Galician Poetry

The Background to the Editing of My Second Book, Santiago Sketches

I'm happy to announce that my second collection of poetry, Santiago Sketches, has been launched by Ireland's Salmon Poetry. Appropriately enough for a book set in Santiago de Compostela, Spain, publication date was 25th July, which is St. James's Day. (St. James the Greater being the apostle who, apparently, is buried in Santiago cathedral, which is the goal of the famous pilgrimage, the Camino de Santiago). Here is the description from the back cover:

Santiago Sketches is a book of short, imagistic poems entirely set in Santiago de Compostela, where the small and the local are revealed to be universal, mirroring the process whereby this small city near Finis Terrae (the end of the earth to the Romans) became central to human patrimony and declared a world heritage site by UNESCO. Since the 12th-century Codex Calixtinus – the first Camino de Santiago guidebook – many books have been written about the paths to Santiago. Santiago Sketches is one of the first books in English about a year in that city to which millions have travelled, but which most arriving pilgrims depart after a brief stay. Here, McLoghlin uses his fluency in Spanish and Galician (galego), and his background as a Hispanist, to capture what Virginia Woolf called “moments of being”, and translate them to us."

I'm excited to present this book to the world, given that I wrote these poems originally in that Erasmus year abroad in 1993-94, but they lived in notebook form until, in 2009, I began the process of transcribing them onto my computer. At the time, I was on an artist's retreat at The Tyrone Guthrie Centre at Annaghmakerrig. The process was arduous, and with tendons like hawsers, it was carpal-tunnel inducing. Originally, back in 1993-94 I wrote the poems in small pocket notebooks while wandering for hours around the city. Then I transcribed them several times a week into hardback, page-a-day calendar diaries. All together, there were more than 1,000 pages of poems, mixed in with addresses, shopping lists, and the usual marginalia. After transcribing the "Yeses" and the "Maybes" to my computer, I let them sit from 2009 until 2013.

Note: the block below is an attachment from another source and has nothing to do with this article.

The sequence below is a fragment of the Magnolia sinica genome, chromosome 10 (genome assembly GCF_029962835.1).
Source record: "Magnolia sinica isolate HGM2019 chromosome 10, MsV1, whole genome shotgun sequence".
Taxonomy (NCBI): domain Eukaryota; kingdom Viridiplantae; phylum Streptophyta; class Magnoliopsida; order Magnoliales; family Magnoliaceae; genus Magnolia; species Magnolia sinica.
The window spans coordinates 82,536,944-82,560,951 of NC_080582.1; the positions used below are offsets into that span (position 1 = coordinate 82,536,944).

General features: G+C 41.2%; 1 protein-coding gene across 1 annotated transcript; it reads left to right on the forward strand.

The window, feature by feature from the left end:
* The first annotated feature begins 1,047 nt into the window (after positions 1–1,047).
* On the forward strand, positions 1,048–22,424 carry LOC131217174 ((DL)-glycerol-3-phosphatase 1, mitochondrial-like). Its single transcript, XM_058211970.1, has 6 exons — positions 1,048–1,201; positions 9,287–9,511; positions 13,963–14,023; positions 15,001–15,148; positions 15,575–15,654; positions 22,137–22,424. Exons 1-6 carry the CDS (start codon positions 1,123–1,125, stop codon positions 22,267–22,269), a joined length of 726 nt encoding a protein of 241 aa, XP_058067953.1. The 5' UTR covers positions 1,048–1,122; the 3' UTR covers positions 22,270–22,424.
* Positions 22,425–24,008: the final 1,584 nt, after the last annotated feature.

That year, after getting married here in New York and waiting for my permission to work to come through (I was in the initial stage of Green Card application, my year of Optional Practical Training post-MFA having come to a close), I took up this task again. The second stage of the editing process was to began winnowing. On and off, between 2013 and 2017, I polished and reduced, until I arrived at the approximately 60 poems that make up the book. Part of the reason why this collection didn't constitute my first book some time back in the mid-1990s, is because - as a 20-something - I didn't believe I had the editorial wherewithal to do that kind of labour. This wasn't laziness exactly or a lack of confidence but, I think, lack of ambition. It didn't occur to me to do it.